- The term hypercoenesthesiopathy comes from the Greek prefix huper (to exceed a certain boundary), the medical Latin noun coenesthesis - which itself comes from the Greek words koinos (communal) and aisthanesthai (to notice, to perceive) - and the Greek noun pathos (suffering). The term coenesthesis was used during the era of classic psychiatry to denote the 'common sensation' or 'common general sensibility' arising from the sum of all bodily sense impressions. (For a further explanation, see the entry Coenesthetic hallucination.) The French term hypercénesthé-siopathie was introduced in or shortly before 1905 by the French neurologists Paul Camus and Gaston Deny to denote a hypertrophic awareness of one's coenesthetic feelings. A clinical description of hypercoenesthesiopathy, rendered by the French psychiatrists Henri Hécaen (1912-1983) and Julian de Ajuriaguerra (1911-1993), runs as follows: "His whole body, but especially his hands and his teeth increased in volume; the hands grew larger, swelled up progressively, became very hard, and ended up taking on immense proportions; the teeth grew longer, and it appeared to him that they protruded out of his mouth. These impressions were accompanied by a certain anxiety, and brought him, several times, to turning on the light to verify the state of his hands, which he then perceived as having their normal proportions. These sensations were symmetrical, and confined themselves to the upper part of the body; they did not disappear, except during periods of falling asleep and waking up." Camus and Deny classify hypercoenes-thesiopathy as a variant of "coenesthesiopathy and use the term in opposition to the terms " acoenesthesiopathy, hypocoenesthesiopathy, and " paracoenesthesiopathy. Today hypercoenes-thesiopathy would probably be classified either as a " somatic hallucination or illusion, a disorder of embodiment or a disorder of corporeal awareness. Pathophysiologically, hypercoenes-thesiopathy is associated primarily with lesions affecting parts of the parietal cortex involved with embodiment and corporeal awareness (more specifically, the premotor cortex).ReferencesArzy, S., Overney, L.S., Landis, T., Blanke, O. (2006). Neural mechanisms of embodiment: Asomatognosia due to premotor cortex damage. Archives ofNeurology, 63, 1022-1025.Deny, G., Camus, P. (1905). Sur une forme d'hypochondrie aberrante due à la perte de la conscience du corps. Revue Neurologique,9, 461-167.Deny, G., Camus, P. (1905). Sur un cas de délire métabolique de la personnalité lié à des troubles de la cœnesthésie. Archives de Neurologie, 20, 257-268.Hécaen, H., de Ajuriaguerra, J. (1952). Méconnaissances et hallucinations corporelles. Intégration et désintégration de la somatog-nosie. Paris: Masson et Cie., Éditeurs.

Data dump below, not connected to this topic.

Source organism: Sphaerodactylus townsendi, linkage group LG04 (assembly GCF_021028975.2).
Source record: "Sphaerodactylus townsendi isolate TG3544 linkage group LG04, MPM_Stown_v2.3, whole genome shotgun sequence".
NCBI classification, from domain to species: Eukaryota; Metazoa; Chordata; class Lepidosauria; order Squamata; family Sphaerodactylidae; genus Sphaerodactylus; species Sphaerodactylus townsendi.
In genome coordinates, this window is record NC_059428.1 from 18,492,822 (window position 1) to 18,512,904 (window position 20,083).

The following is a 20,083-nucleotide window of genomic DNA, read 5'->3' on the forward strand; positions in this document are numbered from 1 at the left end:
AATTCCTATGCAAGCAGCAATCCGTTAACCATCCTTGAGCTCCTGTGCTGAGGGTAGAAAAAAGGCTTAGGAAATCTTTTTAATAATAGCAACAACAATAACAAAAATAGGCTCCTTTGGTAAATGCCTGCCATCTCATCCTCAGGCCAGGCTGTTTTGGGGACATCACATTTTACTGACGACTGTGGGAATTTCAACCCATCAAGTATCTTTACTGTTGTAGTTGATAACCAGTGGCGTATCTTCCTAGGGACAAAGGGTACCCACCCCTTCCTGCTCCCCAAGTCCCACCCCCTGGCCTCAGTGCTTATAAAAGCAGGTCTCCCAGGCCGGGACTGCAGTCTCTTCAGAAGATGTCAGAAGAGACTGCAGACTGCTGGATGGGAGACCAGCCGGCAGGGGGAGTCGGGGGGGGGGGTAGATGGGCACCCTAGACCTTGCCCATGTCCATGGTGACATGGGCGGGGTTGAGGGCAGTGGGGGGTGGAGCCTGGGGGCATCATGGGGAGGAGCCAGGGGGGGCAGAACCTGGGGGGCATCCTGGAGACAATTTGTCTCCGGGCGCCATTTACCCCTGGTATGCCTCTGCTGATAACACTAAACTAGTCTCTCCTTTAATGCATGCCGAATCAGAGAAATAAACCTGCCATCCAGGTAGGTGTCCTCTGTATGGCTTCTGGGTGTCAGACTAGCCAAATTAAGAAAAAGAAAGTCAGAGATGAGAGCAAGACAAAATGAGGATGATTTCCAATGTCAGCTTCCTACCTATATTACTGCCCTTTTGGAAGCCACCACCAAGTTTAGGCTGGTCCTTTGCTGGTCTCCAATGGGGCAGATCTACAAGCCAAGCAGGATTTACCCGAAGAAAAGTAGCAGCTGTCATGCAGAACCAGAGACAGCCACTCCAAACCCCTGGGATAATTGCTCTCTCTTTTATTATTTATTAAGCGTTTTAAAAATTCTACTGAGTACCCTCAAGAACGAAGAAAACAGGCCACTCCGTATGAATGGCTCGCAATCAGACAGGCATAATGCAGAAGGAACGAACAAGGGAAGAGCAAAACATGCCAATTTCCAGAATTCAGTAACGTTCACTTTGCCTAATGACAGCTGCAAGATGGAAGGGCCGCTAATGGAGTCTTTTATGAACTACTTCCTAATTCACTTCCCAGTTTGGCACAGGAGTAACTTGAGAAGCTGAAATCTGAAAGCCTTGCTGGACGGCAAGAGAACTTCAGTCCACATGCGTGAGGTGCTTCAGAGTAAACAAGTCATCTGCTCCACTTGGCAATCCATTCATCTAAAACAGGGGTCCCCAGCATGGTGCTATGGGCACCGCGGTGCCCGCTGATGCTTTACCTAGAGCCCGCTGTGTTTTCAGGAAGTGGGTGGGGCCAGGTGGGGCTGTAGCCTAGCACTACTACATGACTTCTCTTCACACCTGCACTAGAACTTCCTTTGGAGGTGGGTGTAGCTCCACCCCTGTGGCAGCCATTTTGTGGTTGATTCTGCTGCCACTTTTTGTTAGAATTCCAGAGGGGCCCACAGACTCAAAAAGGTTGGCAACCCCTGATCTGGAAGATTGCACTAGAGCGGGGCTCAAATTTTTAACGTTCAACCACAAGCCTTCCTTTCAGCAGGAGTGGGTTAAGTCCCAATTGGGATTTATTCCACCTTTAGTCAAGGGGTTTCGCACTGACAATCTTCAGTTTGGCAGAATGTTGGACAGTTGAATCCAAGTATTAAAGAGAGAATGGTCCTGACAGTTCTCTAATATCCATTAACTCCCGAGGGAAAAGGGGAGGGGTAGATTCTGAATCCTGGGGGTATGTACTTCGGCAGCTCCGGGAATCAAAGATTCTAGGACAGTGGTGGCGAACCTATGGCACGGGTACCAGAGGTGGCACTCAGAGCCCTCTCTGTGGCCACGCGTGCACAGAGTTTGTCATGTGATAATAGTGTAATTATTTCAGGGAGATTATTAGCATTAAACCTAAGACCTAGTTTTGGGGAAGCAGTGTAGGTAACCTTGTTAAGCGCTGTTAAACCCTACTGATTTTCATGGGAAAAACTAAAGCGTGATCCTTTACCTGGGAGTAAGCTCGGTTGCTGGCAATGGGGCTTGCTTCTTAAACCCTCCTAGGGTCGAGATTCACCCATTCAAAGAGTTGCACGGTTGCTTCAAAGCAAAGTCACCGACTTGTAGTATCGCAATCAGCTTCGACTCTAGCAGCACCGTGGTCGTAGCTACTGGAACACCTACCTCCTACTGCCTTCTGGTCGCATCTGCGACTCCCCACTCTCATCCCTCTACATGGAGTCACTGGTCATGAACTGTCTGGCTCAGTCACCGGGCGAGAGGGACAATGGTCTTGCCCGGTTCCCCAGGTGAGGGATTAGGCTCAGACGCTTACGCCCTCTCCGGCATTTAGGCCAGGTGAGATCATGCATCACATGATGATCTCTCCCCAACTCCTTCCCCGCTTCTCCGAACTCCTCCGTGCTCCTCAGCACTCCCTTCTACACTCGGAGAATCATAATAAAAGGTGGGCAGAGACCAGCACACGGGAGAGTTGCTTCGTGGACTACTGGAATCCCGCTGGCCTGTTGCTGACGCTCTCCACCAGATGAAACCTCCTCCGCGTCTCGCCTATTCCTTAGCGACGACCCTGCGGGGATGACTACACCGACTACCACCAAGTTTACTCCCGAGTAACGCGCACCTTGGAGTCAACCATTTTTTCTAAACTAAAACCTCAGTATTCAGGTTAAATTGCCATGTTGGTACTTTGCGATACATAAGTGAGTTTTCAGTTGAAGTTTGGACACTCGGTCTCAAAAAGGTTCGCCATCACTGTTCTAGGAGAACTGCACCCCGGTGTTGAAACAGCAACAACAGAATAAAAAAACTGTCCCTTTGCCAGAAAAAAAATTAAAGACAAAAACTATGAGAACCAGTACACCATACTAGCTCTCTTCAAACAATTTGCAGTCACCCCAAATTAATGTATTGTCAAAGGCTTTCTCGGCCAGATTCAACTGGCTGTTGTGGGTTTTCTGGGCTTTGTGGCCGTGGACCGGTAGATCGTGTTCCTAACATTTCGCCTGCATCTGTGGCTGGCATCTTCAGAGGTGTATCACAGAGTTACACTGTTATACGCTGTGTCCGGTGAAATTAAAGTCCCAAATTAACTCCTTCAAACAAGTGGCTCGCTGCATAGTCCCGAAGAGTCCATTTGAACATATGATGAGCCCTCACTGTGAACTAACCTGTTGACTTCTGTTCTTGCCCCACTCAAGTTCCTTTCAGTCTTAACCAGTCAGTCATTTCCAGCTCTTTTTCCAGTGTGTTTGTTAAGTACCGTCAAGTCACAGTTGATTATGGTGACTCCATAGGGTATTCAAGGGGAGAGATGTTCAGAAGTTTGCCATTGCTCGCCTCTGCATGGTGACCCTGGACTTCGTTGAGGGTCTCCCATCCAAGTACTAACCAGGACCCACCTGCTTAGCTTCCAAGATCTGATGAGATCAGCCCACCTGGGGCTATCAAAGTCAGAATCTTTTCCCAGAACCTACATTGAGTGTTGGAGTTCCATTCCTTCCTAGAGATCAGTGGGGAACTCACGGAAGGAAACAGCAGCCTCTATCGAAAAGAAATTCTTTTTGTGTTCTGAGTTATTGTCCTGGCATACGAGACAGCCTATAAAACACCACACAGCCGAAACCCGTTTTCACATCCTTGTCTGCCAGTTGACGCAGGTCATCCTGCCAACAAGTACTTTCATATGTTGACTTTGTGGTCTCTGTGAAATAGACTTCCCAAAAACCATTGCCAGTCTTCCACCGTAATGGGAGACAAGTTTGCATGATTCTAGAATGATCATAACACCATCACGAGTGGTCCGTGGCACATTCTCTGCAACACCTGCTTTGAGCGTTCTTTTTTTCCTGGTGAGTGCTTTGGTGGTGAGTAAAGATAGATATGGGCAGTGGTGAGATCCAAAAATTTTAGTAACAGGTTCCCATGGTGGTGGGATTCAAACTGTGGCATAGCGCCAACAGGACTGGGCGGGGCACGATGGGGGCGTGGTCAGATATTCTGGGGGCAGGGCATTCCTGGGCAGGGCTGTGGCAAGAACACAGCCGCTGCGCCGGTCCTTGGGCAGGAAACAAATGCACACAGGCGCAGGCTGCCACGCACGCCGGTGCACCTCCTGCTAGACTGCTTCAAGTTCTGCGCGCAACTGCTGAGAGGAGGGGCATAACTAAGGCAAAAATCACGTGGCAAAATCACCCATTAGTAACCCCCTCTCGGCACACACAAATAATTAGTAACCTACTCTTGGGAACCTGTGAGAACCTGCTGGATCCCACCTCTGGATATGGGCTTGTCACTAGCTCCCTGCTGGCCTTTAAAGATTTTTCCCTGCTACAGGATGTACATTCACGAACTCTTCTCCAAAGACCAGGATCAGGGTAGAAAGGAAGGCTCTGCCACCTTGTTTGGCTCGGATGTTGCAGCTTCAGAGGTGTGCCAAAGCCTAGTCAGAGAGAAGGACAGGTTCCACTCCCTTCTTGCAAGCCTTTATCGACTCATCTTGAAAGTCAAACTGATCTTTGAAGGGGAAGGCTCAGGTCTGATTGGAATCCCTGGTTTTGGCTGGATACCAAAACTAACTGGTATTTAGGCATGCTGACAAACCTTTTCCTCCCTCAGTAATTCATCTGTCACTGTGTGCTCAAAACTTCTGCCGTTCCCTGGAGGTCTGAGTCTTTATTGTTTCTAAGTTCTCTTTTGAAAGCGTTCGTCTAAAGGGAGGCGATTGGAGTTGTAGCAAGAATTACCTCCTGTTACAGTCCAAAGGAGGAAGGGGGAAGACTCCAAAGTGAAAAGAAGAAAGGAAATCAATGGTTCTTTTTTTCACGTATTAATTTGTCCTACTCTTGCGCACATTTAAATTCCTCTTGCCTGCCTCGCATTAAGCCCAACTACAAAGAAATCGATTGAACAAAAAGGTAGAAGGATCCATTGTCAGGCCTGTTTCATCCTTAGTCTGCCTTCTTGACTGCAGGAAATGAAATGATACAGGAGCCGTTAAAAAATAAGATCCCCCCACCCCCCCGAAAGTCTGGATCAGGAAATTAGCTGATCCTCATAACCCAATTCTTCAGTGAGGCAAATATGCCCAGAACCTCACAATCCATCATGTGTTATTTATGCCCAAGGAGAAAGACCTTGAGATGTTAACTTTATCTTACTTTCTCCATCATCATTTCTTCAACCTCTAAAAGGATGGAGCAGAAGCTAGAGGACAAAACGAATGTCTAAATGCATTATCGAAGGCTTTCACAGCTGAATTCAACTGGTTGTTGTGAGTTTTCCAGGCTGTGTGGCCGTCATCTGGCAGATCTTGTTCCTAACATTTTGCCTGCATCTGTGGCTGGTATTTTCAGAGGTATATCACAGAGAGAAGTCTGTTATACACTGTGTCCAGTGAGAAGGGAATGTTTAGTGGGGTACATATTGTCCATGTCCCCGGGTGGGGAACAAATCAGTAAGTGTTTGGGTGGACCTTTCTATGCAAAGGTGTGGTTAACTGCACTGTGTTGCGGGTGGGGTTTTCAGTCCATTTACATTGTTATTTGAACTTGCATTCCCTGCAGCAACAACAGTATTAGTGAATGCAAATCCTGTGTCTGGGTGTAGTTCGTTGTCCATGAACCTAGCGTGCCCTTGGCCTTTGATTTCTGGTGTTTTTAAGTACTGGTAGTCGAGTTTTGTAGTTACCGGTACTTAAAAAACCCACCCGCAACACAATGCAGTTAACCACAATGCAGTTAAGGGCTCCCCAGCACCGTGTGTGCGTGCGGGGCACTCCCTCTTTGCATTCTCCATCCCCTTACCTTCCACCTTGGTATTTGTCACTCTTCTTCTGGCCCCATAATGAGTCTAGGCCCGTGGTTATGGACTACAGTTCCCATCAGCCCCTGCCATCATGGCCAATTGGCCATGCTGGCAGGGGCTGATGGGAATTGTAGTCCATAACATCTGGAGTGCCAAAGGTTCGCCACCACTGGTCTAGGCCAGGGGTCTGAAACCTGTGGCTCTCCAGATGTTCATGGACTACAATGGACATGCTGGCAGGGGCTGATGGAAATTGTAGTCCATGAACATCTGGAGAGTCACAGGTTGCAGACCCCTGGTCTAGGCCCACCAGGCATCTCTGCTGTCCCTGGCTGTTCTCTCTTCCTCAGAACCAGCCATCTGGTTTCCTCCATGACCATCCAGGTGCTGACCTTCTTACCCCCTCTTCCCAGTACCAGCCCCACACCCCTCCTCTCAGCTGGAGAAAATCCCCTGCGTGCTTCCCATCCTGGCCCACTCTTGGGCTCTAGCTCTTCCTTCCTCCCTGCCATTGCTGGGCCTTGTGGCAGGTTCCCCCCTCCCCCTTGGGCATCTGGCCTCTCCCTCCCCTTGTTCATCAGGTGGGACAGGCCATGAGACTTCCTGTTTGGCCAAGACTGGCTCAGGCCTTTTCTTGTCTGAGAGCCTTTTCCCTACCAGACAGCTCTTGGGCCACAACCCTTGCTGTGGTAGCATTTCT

Dictionary of Hallucinations. J.D. Blom. 2010.
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coenesthesiopathy — Also known as coenestopathy. The term coenesthesiopathy comes from the medical Latin noun coenesthesis which in turn comes from the Greek words koinos (communal) and aisthanesthai (to notice, to perceive) and the Greek noun pathos (suffering) … Dictionary of Hallucinations
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